Eight-year-old Abdul recently moved from a special school for the visually impaired to a mainstream school nearer his home. The journey to the special school was long and he often returned home late and tired, especially as the taxi frequently failed to pick him up on time. He had difficulty making friends locally and his parents couldn't pop into the school, in fact they found it difficult to visit at all.
And because Abdul was bussed to and from the school he was not learning to find his way around his own part of town. Neither was he being integrated into the local Bengali community.
Abdul is one of many children interviewed for Inclusion in Action, a teacher training pack produced by the Centre for Studies on Inclusive Education, an independent organisation working towards the inclusion of all pupils with disabilities or learning difficulties in mainstream schools. The pack, a set of two audio tapes featuring radio documentary-type programmes, includes interviews with teachers, pupils, heads and parents on their experience of inclusion. An accompanying guidebook looks at six themes mainstream schools should consider - classroom assistance, access to the curriculum and individual planning, specialist skills, listening to parents and pupils, assessing the environment and shared values and teamwork. Twelve cards provide a summary of the tapes' contents and help the user identify and select examples of practice.
Apart from Abdul, the case studies include the integration of a 13-year-old boy with severe learning difficulties into a comprehensive; a middle school that has given much thought and energy to supporting children with behavioural and emotional problems; and a Midlands primary school that is supporting children with autism.
The need to foster independence is an important theme. One of Abdul's new teachers points out that when he arrived, staff over-estimated his needs: "There was a danger that adults would become a barrier between the child and school." So support was gradually reduced and more time and energy was put into preparing materials and keeping an eye on him rather than being with him all the time.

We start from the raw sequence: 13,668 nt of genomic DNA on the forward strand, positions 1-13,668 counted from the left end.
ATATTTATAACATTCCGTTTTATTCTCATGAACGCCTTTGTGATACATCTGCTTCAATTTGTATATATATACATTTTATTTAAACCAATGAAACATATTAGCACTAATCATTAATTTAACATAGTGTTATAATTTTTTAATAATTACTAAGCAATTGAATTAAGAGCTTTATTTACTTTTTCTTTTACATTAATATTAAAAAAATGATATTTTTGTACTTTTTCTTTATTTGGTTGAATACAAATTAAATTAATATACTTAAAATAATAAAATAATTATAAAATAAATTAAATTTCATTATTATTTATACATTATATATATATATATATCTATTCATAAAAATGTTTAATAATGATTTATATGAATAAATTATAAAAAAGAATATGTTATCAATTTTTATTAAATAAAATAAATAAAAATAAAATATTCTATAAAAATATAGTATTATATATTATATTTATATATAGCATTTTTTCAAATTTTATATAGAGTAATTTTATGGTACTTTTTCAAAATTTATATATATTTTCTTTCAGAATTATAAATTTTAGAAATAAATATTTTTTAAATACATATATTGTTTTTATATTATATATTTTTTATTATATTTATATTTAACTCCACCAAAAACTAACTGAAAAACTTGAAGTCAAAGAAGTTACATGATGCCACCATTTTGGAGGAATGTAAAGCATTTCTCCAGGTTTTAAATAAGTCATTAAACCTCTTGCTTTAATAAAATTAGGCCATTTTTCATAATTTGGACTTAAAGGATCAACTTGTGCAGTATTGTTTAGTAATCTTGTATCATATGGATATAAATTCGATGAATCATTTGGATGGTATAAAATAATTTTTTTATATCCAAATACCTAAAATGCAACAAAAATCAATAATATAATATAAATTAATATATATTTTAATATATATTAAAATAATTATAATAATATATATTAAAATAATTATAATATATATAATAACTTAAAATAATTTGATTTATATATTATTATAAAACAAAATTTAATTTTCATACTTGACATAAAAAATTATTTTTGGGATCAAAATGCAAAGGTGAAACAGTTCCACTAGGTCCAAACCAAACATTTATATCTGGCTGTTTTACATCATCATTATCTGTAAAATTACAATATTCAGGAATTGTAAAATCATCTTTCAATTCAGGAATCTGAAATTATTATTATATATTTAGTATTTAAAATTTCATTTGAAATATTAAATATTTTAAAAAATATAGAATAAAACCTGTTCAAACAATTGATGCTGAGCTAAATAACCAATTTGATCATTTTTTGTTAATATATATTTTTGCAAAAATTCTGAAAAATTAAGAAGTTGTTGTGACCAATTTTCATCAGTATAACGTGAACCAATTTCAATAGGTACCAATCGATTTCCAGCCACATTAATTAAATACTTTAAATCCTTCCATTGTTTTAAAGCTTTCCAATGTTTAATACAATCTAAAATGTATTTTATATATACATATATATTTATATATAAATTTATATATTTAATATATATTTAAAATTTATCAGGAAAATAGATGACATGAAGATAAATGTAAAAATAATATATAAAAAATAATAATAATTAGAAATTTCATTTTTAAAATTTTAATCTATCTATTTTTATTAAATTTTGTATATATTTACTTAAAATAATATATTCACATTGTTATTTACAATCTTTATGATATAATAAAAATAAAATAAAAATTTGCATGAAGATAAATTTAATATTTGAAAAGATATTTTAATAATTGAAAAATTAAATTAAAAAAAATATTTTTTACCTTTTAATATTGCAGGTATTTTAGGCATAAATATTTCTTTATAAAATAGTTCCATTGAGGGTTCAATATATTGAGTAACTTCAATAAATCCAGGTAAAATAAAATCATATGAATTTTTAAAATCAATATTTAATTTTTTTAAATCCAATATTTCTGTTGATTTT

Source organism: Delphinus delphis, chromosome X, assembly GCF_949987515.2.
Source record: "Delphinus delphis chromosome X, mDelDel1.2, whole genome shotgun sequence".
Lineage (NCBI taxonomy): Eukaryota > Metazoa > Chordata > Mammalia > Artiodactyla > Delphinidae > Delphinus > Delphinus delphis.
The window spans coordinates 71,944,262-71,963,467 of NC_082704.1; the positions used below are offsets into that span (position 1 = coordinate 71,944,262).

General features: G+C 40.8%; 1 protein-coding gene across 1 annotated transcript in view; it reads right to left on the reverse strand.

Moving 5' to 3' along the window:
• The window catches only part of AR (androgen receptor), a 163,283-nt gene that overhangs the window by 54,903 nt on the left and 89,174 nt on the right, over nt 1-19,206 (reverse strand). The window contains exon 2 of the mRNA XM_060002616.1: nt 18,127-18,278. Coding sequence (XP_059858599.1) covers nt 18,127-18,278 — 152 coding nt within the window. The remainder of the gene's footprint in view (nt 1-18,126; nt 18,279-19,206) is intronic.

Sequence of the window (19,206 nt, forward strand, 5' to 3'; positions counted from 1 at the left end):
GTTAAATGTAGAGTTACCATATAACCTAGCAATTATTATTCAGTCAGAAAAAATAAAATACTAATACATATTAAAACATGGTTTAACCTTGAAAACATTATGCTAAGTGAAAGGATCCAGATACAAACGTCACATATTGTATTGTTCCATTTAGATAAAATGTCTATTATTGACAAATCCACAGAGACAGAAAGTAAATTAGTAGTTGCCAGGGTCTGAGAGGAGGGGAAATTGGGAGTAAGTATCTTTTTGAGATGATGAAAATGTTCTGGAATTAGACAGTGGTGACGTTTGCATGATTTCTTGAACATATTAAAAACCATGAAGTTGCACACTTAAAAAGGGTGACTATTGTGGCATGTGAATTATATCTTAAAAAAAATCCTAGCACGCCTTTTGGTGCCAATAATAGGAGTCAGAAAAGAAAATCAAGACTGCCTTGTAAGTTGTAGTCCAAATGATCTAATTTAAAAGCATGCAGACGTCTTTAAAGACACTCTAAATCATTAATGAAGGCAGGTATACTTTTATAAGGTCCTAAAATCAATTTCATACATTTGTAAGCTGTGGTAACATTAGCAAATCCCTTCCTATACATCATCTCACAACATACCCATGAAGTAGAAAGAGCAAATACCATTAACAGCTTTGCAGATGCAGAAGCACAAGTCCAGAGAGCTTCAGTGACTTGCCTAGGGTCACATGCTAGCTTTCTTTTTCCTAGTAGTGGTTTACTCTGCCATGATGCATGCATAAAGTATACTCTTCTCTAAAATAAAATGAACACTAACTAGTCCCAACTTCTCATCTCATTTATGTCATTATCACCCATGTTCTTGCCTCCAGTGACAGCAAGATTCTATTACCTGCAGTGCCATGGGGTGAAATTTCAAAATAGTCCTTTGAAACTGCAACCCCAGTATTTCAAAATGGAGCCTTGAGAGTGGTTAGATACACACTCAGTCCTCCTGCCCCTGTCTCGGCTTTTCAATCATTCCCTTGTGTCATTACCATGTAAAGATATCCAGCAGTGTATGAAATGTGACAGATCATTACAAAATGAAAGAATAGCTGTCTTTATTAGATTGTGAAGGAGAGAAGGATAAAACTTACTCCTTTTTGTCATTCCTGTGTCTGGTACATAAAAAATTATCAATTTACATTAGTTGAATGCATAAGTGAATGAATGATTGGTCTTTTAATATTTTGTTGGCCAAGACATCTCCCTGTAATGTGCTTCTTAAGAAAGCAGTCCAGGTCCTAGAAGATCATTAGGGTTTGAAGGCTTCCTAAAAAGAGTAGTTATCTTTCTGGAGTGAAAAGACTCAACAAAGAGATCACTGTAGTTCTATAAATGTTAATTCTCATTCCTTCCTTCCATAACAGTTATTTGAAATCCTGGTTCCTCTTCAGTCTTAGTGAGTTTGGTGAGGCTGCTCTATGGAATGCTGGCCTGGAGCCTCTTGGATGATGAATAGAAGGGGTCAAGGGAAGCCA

The schools make it sound easy, but inclusion is a difficult path to follow. Judy Sebba of the University of Cambridge School of Education, says: "It is not about fitting the children into the system but re-evaluating the ethos, curriculum policy and structure to increase diversity."
With Mel Ainscow of Manchester University School of Education, she has set up a project with eight secondary schools - Understanding the Development of Inclusive Schools - to study the conditions that allow the successful widening of student diversity.
The word "inclusion" is often used synonymously with "integration", the partners say. But there are strong distinctions. While integration tends to see disability as a "problem" to be fixed, inclusion emphasises the gifts that everyone brings and stresses the value of collaborative working towards agreed and shared values rather than using outside experts. Integration, they claim, is likely to encourage learned helplessness while inclusion promotes assertiveness.
Both maintain that in becoming more inclusive schools can benefit. "You create an organisation that is much more flexible and comes to respond more readily and effectively to everybody's needs," says Mel Ainscow. "Teachers tend to become more reflective."
It is a way of working that would be easily recognised by teachers at Saffron Walden High School, in Essex, a 1,600-pupil school with 28 pupils with statements of special needs and around 135 on the special needs register. Assistance comes from an unusually large learning support team of two teachers and 11 classroom assistants, two of whom are also qualified teachers. The assistants work with teachers as equals in the classroom. The team is an integral part of the school, not an add-on unit.
Members rarely work exclusively with individual pupils. "The teacher sets up the structure of the lessons," says one. "I may then sit with one of the special needs children and plan the day's activities. I'll help the child a bit and then work with anyone who needs help, including the most able."
Jan Moore, curriculum area co-ordinator, says: "We aim to avoid making special needs pupils feel picked out." The school isn't dogmatic about inclusions. It does take children off timetable, and there is setting in some subjects.
Children with severe learning difficulties do extra reading work in a workshop tutored by specially-trained sixth-formers. The workshop, which is held between 8.30am and 9am each day, has the hidden agenda "of improving parenting skills". Language work, however, is reinforced in the classroom in all subjects.
Sandra Lovett, head of learning support at Saffron Walden, sees the Inclusion in Action tapes as a useful introduction for newly-qualified teachers and would use "bite-sized' pieces" of the interviews to illustrate points. She says the use of audio tapes rather than video is a good idea. "I'm tired of watching faces - a video can be distracting," she adds.
The tapes give the child's point of view particularly well and are a good reminder of the need to give children the gift of independence.
But, she says,she would have liked more information on the schools and the children's learning difficulties. She adds: "A tapescript would have been useful so we could have highlighted those parts of most interest."
Carolyn O'Grady Inclusion in Action is available from The Centre for Studies on Inclusive Education, Redland Close, Elm Lane, Redland, Bristol BS6 6UE. Price Pounds 20. Tel: 0117923 8450